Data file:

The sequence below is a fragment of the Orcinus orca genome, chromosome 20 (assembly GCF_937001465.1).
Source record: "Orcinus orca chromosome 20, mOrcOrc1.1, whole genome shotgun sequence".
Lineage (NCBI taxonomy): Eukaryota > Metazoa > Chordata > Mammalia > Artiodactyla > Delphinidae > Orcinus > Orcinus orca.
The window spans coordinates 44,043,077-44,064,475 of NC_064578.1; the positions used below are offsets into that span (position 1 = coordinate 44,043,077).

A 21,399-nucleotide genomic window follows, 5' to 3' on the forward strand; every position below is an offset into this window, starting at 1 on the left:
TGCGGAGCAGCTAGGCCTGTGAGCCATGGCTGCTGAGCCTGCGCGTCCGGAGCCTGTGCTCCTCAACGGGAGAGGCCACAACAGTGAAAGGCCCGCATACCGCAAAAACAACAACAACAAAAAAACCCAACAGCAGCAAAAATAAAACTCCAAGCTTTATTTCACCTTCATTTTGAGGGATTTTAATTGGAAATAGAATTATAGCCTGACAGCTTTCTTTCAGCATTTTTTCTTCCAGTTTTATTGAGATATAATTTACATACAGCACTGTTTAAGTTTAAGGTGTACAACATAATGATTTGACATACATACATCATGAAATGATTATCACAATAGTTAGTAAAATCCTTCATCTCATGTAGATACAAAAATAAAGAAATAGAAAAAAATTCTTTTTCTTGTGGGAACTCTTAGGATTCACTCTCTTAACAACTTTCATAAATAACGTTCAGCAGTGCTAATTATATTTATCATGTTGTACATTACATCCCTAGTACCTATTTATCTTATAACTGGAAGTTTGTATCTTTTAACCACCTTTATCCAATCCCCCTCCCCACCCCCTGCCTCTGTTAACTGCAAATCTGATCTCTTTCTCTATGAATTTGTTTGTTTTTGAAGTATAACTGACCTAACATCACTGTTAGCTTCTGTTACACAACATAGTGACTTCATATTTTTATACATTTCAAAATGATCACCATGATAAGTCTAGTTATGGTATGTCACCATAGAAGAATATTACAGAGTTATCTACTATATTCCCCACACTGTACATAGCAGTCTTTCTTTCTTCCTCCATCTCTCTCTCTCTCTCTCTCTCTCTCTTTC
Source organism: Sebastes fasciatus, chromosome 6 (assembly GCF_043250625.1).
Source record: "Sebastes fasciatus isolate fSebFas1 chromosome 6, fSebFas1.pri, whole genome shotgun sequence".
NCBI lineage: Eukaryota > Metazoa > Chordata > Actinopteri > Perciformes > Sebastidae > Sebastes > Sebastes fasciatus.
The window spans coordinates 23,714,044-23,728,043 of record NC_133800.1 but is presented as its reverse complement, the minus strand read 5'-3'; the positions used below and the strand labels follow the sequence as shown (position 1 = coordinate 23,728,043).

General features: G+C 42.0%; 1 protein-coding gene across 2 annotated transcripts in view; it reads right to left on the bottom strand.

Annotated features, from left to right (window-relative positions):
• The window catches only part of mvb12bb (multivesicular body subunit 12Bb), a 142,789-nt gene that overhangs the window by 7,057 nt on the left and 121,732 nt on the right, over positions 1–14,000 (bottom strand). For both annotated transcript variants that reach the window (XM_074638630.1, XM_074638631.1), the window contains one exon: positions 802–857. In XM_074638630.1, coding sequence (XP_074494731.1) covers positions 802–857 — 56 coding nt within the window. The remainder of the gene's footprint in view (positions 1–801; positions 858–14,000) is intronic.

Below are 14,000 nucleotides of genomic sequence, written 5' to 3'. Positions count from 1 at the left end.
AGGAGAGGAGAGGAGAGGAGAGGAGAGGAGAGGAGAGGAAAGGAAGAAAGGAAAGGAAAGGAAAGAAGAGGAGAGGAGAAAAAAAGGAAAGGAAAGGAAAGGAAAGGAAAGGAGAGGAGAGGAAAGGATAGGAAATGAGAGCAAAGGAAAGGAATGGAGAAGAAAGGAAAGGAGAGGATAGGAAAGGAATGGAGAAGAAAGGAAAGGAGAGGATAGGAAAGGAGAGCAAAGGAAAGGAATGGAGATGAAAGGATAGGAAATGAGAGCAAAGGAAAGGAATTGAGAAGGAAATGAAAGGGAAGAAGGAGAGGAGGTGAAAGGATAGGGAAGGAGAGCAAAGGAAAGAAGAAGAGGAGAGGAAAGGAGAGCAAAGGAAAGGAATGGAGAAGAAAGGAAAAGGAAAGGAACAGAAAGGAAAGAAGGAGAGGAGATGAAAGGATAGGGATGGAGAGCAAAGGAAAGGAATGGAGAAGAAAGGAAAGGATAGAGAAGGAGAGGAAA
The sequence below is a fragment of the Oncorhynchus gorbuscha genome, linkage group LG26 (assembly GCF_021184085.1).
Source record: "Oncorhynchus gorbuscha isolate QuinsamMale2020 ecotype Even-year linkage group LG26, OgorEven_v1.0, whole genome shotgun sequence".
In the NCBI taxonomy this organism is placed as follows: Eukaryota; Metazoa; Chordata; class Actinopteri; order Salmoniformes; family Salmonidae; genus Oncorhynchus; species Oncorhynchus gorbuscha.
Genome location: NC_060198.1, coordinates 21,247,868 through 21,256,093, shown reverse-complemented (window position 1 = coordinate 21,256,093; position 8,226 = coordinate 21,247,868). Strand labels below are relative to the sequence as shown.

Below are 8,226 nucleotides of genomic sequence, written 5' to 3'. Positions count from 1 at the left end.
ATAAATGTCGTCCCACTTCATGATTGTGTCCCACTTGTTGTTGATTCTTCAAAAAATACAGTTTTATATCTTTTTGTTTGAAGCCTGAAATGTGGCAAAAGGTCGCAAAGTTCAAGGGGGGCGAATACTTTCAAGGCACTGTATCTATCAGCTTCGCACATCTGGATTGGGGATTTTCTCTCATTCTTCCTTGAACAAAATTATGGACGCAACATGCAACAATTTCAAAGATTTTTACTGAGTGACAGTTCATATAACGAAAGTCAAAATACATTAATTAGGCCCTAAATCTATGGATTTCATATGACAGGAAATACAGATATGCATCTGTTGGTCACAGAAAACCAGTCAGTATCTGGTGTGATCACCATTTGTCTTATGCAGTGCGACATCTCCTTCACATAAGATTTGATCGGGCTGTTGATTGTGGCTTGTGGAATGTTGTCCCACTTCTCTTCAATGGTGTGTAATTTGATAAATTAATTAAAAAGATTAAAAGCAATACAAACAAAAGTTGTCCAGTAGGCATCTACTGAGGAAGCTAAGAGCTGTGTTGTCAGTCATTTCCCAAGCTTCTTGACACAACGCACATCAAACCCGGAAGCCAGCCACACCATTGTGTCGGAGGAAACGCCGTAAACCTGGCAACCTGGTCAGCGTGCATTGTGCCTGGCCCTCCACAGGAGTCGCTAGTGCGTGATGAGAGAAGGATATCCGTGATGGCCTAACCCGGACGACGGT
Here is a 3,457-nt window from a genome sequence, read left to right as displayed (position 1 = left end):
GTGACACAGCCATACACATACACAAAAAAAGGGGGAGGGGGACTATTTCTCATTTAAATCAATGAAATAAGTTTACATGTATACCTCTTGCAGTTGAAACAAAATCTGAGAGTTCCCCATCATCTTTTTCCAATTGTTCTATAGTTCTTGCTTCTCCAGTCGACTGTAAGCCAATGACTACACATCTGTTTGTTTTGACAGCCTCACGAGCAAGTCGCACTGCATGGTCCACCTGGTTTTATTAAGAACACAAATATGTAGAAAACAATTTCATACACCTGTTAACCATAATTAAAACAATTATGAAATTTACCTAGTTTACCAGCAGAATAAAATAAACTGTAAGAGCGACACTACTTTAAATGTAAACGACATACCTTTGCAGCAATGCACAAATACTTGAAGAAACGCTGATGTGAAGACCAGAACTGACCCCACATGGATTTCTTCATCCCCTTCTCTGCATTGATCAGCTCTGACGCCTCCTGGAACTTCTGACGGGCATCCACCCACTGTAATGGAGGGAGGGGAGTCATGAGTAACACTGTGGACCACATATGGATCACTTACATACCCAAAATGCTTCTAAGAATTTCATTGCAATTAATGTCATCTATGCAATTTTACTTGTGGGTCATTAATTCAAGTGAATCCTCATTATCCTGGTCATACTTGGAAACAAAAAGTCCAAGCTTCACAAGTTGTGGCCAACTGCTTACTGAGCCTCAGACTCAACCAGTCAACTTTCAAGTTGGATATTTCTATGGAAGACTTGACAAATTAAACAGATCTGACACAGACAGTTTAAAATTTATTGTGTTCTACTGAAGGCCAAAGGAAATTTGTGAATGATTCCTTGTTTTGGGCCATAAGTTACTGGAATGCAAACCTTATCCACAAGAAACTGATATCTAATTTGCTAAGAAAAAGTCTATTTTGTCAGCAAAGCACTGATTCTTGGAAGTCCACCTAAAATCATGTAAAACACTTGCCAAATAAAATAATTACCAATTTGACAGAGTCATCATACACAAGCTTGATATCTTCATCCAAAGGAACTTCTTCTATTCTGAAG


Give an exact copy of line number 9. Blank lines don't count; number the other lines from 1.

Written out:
NCBI lineage: Eukaryota > Metazoa > Chordata > Actinopteri > Perciformes > Sebastidae > Sebastes > Sebastes fasciatus.